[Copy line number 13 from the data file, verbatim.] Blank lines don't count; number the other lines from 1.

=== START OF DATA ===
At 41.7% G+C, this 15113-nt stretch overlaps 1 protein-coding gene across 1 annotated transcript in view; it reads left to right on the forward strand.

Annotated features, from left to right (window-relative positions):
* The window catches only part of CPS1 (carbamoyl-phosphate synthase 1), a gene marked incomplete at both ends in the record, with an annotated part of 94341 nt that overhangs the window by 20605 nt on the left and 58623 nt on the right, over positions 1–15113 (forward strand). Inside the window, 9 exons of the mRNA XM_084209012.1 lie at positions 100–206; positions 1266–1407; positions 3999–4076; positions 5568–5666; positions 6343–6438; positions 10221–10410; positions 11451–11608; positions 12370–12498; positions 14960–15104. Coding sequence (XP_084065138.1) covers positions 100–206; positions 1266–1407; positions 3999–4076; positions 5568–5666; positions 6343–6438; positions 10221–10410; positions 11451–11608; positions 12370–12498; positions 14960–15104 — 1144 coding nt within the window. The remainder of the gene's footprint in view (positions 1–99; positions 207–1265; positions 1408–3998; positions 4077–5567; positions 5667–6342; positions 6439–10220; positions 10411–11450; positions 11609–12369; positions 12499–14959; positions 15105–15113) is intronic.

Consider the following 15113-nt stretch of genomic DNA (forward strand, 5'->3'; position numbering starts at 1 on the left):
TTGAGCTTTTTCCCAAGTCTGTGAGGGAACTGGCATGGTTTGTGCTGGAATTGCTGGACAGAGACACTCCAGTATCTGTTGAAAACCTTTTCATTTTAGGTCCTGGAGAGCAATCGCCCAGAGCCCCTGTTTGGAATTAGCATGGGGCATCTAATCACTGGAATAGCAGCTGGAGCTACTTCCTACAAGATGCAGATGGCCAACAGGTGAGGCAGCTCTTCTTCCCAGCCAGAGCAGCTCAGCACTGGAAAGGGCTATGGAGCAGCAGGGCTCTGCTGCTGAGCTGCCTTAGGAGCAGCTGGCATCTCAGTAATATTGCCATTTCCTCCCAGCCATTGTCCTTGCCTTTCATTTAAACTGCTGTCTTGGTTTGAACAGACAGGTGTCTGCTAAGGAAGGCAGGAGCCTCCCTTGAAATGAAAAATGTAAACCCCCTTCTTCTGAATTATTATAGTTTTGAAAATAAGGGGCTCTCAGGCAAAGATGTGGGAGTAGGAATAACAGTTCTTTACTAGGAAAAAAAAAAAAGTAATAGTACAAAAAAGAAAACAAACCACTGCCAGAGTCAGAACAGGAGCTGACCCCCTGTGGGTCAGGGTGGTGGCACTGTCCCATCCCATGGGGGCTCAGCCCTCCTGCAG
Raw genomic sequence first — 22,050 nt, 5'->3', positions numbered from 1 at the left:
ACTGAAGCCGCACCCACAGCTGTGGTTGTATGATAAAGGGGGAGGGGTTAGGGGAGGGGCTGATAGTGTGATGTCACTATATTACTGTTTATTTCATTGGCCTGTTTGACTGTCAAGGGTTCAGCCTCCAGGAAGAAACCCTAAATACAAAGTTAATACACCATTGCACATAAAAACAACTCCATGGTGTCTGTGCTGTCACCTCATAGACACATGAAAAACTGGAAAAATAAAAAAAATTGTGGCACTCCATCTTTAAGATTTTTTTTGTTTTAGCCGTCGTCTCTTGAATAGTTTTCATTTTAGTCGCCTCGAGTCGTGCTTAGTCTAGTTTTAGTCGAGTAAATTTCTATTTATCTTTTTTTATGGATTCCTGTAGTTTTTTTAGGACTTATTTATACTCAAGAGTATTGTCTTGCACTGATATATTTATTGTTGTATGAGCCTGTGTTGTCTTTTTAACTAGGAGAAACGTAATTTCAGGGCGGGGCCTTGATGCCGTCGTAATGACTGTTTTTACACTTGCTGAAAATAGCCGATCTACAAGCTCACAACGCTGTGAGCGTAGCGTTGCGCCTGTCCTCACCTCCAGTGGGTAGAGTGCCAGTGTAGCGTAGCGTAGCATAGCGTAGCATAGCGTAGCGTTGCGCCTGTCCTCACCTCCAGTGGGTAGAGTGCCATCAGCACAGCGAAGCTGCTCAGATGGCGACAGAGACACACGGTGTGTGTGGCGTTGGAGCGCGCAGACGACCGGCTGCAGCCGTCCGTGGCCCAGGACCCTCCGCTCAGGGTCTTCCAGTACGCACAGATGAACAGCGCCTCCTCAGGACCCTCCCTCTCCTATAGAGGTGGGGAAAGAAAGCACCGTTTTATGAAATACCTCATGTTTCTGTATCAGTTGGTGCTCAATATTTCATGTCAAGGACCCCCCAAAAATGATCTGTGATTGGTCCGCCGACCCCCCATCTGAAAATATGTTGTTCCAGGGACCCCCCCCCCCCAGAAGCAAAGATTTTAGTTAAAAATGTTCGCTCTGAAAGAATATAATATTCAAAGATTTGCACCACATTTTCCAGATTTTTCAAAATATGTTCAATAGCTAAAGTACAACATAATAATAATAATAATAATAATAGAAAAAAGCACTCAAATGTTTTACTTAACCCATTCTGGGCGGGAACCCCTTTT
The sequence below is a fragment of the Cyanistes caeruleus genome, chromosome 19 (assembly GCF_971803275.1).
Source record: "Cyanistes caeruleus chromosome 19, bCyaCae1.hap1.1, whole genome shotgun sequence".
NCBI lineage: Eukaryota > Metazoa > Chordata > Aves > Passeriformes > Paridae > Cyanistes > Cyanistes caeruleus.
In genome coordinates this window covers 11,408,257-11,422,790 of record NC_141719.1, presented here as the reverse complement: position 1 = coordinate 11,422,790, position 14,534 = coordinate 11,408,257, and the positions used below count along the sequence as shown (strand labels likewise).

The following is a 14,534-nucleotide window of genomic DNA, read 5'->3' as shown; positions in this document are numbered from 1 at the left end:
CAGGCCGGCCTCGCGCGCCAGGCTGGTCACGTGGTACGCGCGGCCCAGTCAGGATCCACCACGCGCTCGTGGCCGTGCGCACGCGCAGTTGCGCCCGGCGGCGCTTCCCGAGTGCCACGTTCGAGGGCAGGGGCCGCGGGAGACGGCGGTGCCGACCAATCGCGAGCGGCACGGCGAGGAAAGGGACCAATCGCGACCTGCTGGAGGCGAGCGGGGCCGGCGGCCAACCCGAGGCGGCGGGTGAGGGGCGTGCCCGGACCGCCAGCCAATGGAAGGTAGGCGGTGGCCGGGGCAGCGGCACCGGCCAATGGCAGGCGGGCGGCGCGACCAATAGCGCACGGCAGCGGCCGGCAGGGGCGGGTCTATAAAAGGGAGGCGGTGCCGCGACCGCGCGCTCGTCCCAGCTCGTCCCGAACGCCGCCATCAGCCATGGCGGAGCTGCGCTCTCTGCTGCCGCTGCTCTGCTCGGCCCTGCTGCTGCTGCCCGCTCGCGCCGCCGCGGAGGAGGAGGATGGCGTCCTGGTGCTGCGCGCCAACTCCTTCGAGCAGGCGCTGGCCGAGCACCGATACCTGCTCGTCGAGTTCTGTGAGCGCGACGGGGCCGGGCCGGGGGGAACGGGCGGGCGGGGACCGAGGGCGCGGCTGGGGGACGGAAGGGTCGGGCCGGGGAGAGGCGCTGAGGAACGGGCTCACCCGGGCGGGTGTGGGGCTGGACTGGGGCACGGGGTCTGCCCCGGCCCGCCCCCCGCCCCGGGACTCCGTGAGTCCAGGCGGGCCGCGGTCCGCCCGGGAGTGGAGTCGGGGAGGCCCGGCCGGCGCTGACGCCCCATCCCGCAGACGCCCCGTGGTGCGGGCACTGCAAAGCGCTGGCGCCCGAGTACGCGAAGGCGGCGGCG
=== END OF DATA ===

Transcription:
CAGGCCGGCCTCGCGCGCCAGGCTGGTCACGTGGTACGCGCGGCCCAGTCAGGATCCACCACGCGCTCGTGGCCGTGCGCACGCGCAGTTGCGCCCGGCGGCGCTTCCCGAGTGCCACGTTCGAGGGCAGGGGCCGCGGGAGACGGCGGTGCCGACCAATCGCGAGCGGCACGGCGAGGAAAGGGACCAATCGCGACCTGCTGGAGGCGAGCGGGGCCGGCGGCCAACCCGAGGCGGCGGGTGAGGGGCGTGCCCGGACCGCCAGCCAATGGAAGGTAGGCGGTGGCCGGGGCAGCGGCACCGGCCAATGGCAGGCGGGCGGCGCGACCAATAGCGCACGGCAGCGGCCGGCAGGGGCGGGTCTATAAAAGGGAGGCGGTGCCGCGACCGCGCGCTCGTCCCAGCTCGTCCCGAACGCCGCCATCAGCCATGGCGGAGCTGCGCTCTCTGCTGCCGCTGCTCTGCTCGGCCCTGCTGCTGCTGCCCGCTCGCGCCGCCGCGGAGGAGGAGGATGGCGTCCTGGTGCTGCGCGCCAACTCCTTCGAGCAGGCGCTGGCCGAGCACCGATACCTGCTCGTCGAGTTCTGTGAGCGCGACGGGGCCGGGCCGGGGGGAACGGGCGGGCGGGGACCGAGGGCGCGGCTGGGGGACGGAAGGGTCGGGCCGGGGAGAGGCGCTGAGGAACGGGCTCACCCGGGCGGGTGTGGGGCTGGACTGGGGCACGGGGTCTGCCCCGGCCCGCCCCCCGCCCCGGGACTCCGTGAGTCCAGGCGGGCCGCGGTCCGCCCGGGAGTGGAGTCGGGGAGGCCCGGCCGGCGCTGACGCCCCATCCCGCAGACGCCCCGTGGTGCGGGCACTGCAAAGCGCTGGCGCCCGAGTACGCGAAGGCGGCGGCG